IBM has always been a front-runner when it comes to quantum computing; back in 2017, the firm showed off a prototype commercial 17-qubit processor that formed the core of the first IBM Q early-access systems, which saw the company laying out its ambitions to build commercially-available universal quantum computing systems.
Later this year, IBM will also open its first IBM Q Quantum Computation Center for commercial customers in Poughkeepsie, New York.
The Q System One communicates with the outside world through classical computing equipment that runs alongside the qubits. However, there are not many details regarding how many of such quantum systems would be placed in a center.
IBM has a legacy of bringing enterprise-focused computing solutions.
Welser also said that Quantum Computing will start seeing a real-world impact in the next few years as scientists learn how to add and control qubits. Bob Sutor, Vice President of IBM Q Strategy & Ecosystems, noted that when the topic comes to the quantum computing system, each thing is cloud-based by far. Talking about cloud computing and quantum computing, the firm has bagged over 2,000 patents in cloud computing and the highest number of quantum computing patents issued including a new way of miniaturising components that improve the performance of quantum computers. "Much of the success in our own ingenuity is facilitated by the innovation of others outside our industry, from three-dimensional printing to quantum computing". The company also earned patents for blockchain technology as well as for quantum computing uses.More news: Ranveer Singh And Ranbir Kapoor Are 'Special' To Me, Says Alia Bhatt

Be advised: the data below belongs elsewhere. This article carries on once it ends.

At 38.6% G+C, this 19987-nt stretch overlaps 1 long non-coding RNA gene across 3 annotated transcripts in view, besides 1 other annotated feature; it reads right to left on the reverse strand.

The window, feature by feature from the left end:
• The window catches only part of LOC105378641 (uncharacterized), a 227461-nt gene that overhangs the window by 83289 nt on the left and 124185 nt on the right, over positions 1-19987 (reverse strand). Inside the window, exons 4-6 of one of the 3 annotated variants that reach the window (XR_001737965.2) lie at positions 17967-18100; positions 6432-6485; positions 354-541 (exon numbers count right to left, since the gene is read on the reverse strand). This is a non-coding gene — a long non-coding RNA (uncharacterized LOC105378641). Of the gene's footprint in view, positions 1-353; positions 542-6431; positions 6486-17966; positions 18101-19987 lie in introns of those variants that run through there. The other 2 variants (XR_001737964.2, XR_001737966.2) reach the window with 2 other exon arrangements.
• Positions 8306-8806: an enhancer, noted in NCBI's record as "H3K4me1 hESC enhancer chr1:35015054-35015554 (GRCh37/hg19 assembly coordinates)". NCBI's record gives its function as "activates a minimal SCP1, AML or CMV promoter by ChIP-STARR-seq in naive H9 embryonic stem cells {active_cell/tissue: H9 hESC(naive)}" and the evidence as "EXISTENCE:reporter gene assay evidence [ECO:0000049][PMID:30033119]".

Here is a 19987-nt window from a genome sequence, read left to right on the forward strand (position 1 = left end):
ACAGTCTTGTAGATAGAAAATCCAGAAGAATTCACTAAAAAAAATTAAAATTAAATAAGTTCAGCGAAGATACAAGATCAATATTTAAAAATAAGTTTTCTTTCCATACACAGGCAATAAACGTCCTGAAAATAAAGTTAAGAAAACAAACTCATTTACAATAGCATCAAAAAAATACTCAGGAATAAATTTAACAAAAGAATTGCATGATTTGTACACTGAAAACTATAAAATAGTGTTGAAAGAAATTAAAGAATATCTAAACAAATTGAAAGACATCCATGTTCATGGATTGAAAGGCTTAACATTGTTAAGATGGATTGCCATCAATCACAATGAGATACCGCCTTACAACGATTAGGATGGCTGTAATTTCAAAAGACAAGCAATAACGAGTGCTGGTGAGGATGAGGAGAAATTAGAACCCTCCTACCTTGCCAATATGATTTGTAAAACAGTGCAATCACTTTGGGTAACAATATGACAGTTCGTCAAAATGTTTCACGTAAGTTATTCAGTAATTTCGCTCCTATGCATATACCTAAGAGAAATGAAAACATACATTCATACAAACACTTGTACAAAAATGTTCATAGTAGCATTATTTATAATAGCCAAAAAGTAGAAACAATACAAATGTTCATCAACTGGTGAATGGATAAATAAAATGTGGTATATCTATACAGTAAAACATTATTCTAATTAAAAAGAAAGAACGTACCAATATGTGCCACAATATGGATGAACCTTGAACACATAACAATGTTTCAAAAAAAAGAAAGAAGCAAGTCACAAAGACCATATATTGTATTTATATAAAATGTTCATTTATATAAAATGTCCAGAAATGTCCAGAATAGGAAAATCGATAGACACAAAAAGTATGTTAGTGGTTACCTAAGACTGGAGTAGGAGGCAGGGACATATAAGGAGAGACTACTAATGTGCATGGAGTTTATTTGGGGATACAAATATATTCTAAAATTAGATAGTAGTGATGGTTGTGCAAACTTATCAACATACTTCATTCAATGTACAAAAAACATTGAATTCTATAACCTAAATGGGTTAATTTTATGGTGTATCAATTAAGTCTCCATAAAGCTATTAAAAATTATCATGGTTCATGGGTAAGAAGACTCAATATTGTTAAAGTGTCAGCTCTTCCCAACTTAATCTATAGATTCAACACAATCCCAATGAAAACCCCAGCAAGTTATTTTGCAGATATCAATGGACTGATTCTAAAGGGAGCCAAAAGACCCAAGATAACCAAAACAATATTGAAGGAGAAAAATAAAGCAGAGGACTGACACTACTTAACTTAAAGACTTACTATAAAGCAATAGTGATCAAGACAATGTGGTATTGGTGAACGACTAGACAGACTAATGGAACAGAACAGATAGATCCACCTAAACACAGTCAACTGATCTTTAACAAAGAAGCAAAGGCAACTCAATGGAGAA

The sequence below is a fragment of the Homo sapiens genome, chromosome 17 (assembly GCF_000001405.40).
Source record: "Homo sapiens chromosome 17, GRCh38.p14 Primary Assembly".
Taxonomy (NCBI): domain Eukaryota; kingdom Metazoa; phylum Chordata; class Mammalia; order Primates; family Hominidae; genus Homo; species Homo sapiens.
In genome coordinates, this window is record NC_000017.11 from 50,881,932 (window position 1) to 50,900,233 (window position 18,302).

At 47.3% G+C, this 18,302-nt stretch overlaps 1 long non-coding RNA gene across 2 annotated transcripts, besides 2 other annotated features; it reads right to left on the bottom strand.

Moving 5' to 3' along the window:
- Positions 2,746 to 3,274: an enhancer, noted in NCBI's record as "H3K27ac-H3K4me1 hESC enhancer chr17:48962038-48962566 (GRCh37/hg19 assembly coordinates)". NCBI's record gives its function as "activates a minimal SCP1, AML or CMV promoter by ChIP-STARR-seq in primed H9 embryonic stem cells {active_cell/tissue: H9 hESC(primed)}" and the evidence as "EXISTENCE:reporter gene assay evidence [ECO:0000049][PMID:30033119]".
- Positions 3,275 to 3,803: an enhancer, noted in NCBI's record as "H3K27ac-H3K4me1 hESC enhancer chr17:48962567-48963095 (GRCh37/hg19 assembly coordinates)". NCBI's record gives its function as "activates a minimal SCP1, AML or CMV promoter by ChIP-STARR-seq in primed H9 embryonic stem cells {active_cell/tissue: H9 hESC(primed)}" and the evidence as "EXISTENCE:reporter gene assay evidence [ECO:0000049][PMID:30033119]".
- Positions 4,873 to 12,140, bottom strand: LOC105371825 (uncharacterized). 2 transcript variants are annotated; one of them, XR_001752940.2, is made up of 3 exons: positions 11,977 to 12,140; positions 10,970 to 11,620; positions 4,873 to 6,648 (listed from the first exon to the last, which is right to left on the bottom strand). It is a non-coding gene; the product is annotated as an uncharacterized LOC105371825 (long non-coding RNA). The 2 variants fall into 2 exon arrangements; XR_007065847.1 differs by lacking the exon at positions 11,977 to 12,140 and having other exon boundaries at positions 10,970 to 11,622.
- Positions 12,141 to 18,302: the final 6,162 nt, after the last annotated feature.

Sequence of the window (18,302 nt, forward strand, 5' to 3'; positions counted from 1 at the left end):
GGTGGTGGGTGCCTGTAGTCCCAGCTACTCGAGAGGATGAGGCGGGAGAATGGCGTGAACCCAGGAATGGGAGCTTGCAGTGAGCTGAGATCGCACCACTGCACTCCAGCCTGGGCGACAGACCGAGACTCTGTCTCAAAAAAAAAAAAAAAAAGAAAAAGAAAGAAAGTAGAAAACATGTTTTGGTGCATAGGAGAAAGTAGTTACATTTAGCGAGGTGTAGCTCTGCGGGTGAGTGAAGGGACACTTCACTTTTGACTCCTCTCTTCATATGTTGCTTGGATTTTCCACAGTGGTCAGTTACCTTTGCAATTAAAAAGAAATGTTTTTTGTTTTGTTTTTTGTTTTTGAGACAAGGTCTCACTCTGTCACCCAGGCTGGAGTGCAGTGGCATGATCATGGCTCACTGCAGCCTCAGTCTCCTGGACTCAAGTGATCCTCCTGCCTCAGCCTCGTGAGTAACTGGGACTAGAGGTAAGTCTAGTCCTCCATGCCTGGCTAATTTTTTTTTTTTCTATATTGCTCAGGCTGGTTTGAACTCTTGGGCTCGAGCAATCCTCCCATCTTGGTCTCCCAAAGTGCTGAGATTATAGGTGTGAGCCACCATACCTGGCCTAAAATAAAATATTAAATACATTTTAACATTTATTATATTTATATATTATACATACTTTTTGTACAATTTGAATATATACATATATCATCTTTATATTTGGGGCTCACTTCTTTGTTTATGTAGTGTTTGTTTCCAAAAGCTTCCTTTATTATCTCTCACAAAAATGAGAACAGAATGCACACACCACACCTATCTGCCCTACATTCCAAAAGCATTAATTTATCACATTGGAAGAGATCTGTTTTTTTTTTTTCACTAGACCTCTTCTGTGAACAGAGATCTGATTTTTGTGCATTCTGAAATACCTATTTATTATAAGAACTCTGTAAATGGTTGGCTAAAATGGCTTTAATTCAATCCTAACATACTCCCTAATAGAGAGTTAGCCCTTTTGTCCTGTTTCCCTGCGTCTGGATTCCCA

More news: Students and fans of Clemson University celebrate championship
More news: Patrick McCaw To Sign With Raptors
It said that the design "includes a nine-foot-tall, nine-foot-wide case of half-inch thick borosilicate glass forming a sealed, airtight enclosure". There is also a series of independent aluminium and steel frames to help avoid any potential vibration interference that could result in "phase jitter" and qubit decoherence. IBM has, therefore, consolidated all the components of the Q System One into a glass-enclosed, air-tight environment. For more information visit, here.
Quantum computing is considered one of the most promising early-stage technologies out there today.
Oak Ridge National Laboratory's IBM Q Hub, announced in 2017, now includes member labs: Argonne National Laboratory, Fermilab, and Lawrence Berkeley National Laboratory. In order to acquire the system, the interested businesses would have to collaborate with IBM on a case to case basis.